Federal Trade Commission Warns of Scammers Creating Fake Emergencies to Get Your Money

By  //  July 5, 2018

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scammers claim to be everyone from family to police

ABOVE VIDEO: Imposters claiming to be friends or family in distress try to trick consumers into wiring money. Click here to learn more about family emergency imposter scams. 

(FEDERAL TRADE COMMISSION) – “I lost my wallet and ID. I’m stranded — please wire money.” “Your grandson is being held in jail. He needs bail money right away.”

Scammers try to trick you into thinking a loved one is in trouble. They call, text, email, or send messages on social media about a supposed emergency with a family member or friend.

They ask you to send money immediately.

To make their story seem real, they may claim to be an authority figure, like a lawyer or police officer; they may have or guess at facts about your loved one.

These imposters may insist that you keep quiet about their demand for money to keep you from checking out their story and identifying them as imposters. But no matter how real or urgent this seems — it’s a scam.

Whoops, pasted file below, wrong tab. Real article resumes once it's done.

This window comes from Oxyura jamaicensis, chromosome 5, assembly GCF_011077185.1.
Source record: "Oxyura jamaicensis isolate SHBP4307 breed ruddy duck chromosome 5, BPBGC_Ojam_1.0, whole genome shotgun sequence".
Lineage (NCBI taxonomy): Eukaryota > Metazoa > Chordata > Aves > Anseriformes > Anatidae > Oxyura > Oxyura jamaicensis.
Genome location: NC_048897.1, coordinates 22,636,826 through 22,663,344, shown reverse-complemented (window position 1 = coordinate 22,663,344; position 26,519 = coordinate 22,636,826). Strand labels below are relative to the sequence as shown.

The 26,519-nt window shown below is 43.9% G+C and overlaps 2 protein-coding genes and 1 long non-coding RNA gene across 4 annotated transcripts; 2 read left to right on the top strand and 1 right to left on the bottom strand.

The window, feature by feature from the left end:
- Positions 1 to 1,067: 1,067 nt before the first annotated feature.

WATCH: Federal Trade Commission Sues Two Companies Involved in Phantom Debt SchemeRelated Story:
WATCH: Federal Trade Commission Sues Two Companies Involved in Phantom Debt Scheme

If you get a call or message like this, what to do?

Imposters claiming to be friends or family in distress try to trick consumers into wiring money. Click here to learn more about family emergency imposter scams.

  • Check it out before you act. Look up that friend or family’s phone number yourself. Call them or another family member to see what’s happening. Even if the person who contacted you told you not to.
  • Don’t pay. Don’t wire money, send a check, overnight a money order, or pay with a gift card or cash reload card. Anyone who demands payment in these ways is always, always, always a scammer. These payment methods are like giving cash — and nearly untraceable unless you act almost immediately.
  • If you sent money to a family emergency scammer, contact the company you used to send the money (wire transfer service, bank, gift card company, or cash reload card company) and tell them it was a fraudulent transaction. Ask to have the transaction reversed, if possible.
  • Click here to report the message or call the FTC’s Consumer Response Center at 1-877-FTC-HELP (1-877-382-4357).

Share this video to help servicemembers and their families avoid family imposter scams.

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